Since it was my job to read the transcripts (a job that took five days work), I had exactly the same information as BANT. The fact that they denied any sort of wrong doing is a more serious indictment of BANT than anything that I could have written.

I think it is a pity that the full transcripts can’t be made public (though how many people would have the patience to read them is another question). Obviously to make them public would give a good idea who the therapists were. I doubt that they’d wish to be identified.

As I have said above, I would have been delighted if we had found that the therapists had given good advice. Sadly that is not what happened.

The fact that not only BANT, but most of the therapists who have replied on this blog, are unwilling to accept that anything wrong is precisely what shows there really is something wrong.

Chazza says:
19 January 2012

I am currently studying a degree in nutritional therapy. I have a very strong scientific background, this being my second degree, and this course is as tough if not tougher than my first due to the level of critique and analysis expected. I feel sad that this report tries to rubbish my 4 years of training. We have never been recommended to use tests such as iridology, and all our interventions are evidence based. Having not read the transcripts, and seeing the accusations of bias on your part, it is hard to see whether you have manipulated the findings to suit your cause. Of course it is wrong if a patient was told not to continue with treatment for cancer, and that is why it’s so important for the profession to develop and ensure all therapists are trained to a high standard. You can see for yourself the success stories.
I would add I had a place at medical school and turned it down, which I am now glad of. Of course there is a place for conventional medicine but surely you must agree preventative medicine through changing our worrying lifestyle, diet and dependence on prescription drugs is the future?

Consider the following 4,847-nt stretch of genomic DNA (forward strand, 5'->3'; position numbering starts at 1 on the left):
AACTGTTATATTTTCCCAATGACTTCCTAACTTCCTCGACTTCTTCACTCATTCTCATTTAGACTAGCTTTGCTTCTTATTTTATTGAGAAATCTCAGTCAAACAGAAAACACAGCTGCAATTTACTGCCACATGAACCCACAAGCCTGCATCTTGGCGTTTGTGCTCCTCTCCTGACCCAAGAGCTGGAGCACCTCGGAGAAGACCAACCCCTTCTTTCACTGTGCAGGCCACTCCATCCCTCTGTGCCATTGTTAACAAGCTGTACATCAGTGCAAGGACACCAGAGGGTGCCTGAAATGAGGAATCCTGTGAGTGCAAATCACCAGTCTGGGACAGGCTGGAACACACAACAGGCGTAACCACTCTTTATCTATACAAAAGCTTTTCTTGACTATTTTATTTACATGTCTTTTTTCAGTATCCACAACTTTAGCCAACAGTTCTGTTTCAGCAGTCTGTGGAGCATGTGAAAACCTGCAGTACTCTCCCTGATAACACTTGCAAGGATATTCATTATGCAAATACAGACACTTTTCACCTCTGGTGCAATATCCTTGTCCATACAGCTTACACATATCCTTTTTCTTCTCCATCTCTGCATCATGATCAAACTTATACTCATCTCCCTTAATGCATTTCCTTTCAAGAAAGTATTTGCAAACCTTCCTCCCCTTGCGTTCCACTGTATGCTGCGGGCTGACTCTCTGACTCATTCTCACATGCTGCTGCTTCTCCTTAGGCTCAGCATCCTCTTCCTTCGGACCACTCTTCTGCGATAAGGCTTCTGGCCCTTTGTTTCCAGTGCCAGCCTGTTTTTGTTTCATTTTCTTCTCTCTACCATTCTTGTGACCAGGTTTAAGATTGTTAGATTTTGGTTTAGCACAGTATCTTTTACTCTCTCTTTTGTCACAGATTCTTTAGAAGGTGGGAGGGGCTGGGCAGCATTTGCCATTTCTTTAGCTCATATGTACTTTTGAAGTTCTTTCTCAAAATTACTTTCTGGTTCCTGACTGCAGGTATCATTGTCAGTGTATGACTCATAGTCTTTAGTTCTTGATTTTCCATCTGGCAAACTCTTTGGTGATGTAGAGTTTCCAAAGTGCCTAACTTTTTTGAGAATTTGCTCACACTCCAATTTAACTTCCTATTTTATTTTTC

Perhaps it would be good practice to now do the same with NHS/mainstream practitioners.

The last time a reputable, independent body did this, the NHS Legal Authority issued them with an injunction to withhold publication. What does this tell us?

MrsF says:
19 January 2012

Which? why are you concentrating on the ‘fail’ element in your report? It would appear that this is the only angle you set out to look for- there is no reporting of the non-‘fails’, no mention of these therapists’ approaches, no attempts to consider the advice that was not deemed to have failed. Why not? Surely an unbiased evaluation would have made reference to these as well. I can only surmise Which? was only interested in adopting a sensationalist, headline-grabbing bias. That would certainly make me think twice before considering any future opinions and reports Which? chooses to publish.

John freeman says:
19 January 2012

I feel really sorry for these nutritional therapists. There seems no one to support them and make a formal stand.Its no good BANT using time as an exscuses, you should have done more to support your team. Antibiotic Alan seems to provoke a debate bordering on the personal […]

[Part of this comment has been removed my Mods – please remember not to make personal attacks on others]

Monika says:
19 January 2012

David – I haven’t done the stats on this discussion – I’m sure you will – but it seemed to me that most NTs are not in denial that some NTs are not up to scratch (ditto any profession).
The main gripe is the way the survey was conducted and results then used to create alarmist headlines that fuel the denigration an entire profession by people such as yourself.

…whereas, more than most NHS doctors are in denial of the poor quality of some or more of their fellows.

I agree, this was a poor piece of entrapment research reported in a way as to alarm.

Sarah says:
19 January 2012

“Why should that make the slightest difference to anything?
Can you address the issues raised by the Which? investigation? ”

Dear Al – it makes all the difference as you appear not to know what you a talking about.

“You could always try googling my name if you want to know who I am. There is no secret at all (though for best results it would be useful to spell my name correctly).

But it doesn’t really matter anyway. What matters is the advice that was given by the nutritional therapists. Do you think it was good advice?”